Filmmakers win Sundance honor
- Published: February 14, 2019
Yellow Springs filmmakers Julia Reichert and Steve Bognar brought home one of the highest honors from the Sundance Film Festival last week. The couple received the “Directing Award: U.S. Documentary” for “American Factory,” their feature-length documentary, at Sundance, the most prestigious American film festival.
“It’s been head-spinning,” Bognar said on Monday in a phone interview. “There are so many great films at Sundance, I didn’t expect this. It’s humbling to get this honor.”
Reichert added, “It feels a little bit like a dream,” she said about the 10 days she and Bognar spent in Park City, Utah, at the festival. “It’s such another world at Sundance, the hubbub, the crowd, the mountains, the deals, the parties.”
“American Factory” tells the story of cultural and political clashes after a Chinese billionaire in 2014 bought a shuttered former General Motors factory near Dayton, bringing in Chinese workers and supervisors to work alongside former GM employees. During the following three years, the documentarians filmed as workers struggled to understand each other and adjust expectations as to how to work together.
“It was an epic adventure,” Bognar said of the drama and complexities the film captured.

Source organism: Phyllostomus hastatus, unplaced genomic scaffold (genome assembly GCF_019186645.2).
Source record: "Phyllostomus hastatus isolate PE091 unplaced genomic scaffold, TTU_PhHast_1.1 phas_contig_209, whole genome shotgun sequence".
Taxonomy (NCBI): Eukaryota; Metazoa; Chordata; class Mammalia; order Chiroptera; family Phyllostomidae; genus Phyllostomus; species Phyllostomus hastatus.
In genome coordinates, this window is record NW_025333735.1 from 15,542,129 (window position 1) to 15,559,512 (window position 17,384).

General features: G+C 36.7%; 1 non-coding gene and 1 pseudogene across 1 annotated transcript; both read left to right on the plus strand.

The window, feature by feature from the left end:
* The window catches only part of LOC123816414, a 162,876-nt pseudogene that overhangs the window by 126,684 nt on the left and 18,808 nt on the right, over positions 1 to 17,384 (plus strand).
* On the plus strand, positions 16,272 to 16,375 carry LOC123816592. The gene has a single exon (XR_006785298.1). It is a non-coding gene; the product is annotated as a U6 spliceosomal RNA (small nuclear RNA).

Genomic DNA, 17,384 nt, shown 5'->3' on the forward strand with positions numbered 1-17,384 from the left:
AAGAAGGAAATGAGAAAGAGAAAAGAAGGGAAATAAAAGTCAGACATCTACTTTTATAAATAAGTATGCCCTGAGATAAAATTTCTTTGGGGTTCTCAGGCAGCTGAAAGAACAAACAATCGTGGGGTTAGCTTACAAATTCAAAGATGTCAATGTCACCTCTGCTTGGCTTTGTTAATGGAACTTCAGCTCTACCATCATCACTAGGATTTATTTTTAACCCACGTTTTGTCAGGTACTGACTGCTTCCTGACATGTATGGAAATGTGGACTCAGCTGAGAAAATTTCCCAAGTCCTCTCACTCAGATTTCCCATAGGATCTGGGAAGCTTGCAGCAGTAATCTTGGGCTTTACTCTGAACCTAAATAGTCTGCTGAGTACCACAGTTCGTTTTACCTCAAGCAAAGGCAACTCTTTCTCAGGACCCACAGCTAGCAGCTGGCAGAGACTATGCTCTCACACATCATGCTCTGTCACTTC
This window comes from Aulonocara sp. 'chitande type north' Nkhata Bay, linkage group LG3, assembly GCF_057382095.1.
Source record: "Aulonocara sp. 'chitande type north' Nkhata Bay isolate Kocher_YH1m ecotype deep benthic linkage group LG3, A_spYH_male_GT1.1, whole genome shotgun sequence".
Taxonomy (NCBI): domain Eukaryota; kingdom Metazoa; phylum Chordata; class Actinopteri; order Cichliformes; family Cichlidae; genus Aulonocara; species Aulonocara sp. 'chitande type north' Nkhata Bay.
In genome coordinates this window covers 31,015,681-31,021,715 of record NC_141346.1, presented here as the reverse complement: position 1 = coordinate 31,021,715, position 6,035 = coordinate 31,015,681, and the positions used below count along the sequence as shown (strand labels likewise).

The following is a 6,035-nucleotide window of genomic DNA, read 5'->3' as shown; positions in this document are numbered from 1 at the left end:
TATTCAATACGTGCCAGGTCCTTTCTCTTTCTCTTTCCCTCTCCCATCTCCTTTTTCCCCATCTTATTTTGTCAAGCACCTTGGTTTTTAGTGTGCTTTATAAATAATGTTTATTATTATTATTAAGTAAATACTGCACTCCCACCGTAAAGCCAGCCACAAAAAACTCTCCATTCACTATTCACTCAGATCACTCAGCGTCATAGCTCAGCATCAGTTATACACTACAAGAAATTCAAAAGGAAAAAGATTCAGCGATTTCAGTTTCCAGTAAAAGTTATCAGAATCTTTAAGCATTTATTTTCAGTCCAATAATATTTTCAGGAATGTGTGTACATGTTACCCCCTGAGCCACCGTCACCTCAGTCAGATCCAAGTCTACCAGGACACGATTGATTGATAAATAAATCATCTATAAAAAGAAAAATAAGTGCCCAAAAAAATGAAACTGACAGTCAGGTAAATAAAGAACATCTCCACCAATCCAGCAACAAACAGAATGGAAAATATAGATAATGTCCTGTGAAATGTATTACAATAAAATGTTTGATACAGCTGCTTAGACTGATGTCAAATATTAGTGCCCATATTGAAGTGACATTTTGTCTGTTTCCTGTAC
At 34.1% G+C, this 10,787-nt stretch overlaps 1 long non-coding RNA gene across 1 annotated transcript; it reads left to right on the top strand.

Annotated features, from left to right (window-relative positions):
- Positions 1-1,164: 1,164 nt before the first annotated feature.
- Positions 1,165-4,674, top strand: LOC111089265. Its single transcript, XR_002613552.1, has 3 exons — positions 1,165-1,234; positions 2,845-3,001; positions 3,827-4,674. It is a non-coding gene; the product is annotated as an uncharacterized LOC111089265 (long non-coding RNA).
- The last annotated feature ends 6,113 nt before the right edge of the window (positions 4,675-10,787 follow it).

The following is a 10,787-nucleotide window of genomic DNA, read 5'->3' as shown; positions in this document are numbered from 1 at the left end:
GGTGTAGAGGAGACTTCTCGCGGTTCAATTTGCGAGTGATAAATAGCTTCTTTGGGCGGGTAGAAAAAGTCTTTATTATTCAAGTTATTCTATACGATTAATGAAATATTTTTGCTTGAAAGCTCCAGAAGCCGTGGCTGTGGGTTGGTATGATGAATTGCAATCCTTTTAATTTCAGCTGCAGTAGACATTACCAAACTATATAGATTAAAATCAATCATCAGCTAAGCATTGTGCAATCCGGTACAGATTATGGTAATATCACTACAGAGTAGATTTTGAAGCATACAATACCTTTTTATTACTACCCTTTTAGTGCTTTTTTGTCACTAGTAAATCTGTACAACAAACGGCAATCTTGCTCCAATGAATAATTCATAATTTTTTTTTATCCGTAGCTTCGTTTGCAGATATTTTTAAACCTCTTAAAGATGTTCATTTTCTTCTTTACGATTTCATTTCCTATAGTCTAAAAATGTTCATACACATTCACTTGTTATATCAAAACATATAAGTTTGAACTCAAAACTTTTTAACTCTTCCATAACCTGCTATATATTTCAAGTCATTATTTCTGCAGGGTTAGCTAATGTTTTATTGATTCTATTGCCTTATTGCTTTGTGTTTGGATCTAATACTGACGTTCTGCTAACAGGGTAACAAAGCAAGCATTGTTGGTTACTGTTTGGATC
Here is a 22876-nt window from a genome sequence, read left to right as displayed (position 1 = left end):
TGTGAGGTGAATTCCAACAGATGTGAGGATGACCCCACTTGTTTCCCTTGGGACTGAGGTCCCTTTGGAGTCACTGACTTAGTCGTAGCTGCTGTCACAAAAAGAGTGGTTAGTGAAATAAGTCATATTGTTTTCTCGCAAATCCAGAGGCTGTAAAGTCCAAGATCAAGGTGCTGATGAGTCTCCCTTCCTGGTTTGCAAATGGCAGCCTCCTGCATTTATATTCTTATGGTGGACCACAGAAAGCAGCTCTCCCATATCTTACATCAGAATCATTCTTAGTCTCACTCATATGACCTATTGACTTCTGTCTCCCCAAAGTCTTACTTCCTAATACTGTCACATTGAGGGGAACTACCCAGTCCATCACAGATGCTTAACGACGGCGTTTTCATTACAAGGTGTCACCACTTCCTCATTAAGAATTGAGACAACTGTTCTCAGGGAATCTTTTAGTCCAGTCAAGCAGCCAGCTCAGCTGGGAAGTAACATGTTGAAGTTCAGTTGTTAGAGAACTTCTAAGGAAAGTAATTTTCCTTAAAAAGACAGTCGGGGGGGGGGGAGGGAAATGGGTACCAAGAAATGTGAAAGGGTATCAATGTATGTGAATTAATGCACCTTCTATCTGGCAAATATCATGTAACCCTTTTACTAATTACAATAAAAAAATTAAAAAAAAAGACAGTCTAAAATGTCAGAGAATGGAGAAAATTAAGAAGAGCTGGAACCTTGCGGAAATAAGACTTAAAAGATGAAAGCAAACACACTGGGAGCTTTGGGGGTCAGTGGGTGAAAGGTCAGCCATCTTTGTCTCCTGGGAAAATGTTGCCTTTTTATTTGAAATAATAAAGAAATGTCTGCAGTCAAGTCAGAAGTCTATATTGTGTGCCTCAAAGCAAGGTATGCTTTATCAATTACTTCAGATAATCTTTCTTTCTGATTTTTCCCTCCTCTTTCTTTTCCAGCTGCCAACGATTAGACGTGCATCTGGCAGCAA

“American Factory” has garnered glowing reviews. According to New York Times critic Manohla Dargis, the film is one of “the two most powerful documentaries at the festival.”
“It can be startling what happens when documentarians are granted the kind of extraordinary access that Bognar and Reichert managed to get,” Dargis wrote a few days ago.
And according to the website firstshowing.net:
“American Factory,” the latest doc by filmmaking team Steven Bognar and Julia Reichert, is a documentary masterpiece — plain and simple. This is an exhilarating, impressive-in-every-way film that rivals the work of Frederick Wiseman, utilizing a similar style with impressive amounts of fly-on-the-wall footage.”
According to Reichert this week, “American Factory” was a hard film to make.
“I’ve been making films for almost 50 years, and for all the roads I’ve walked down in my life, I needed them all to make this film. It challenged me as a filmmaker, as a citizen of Ohio and as an American,” she said.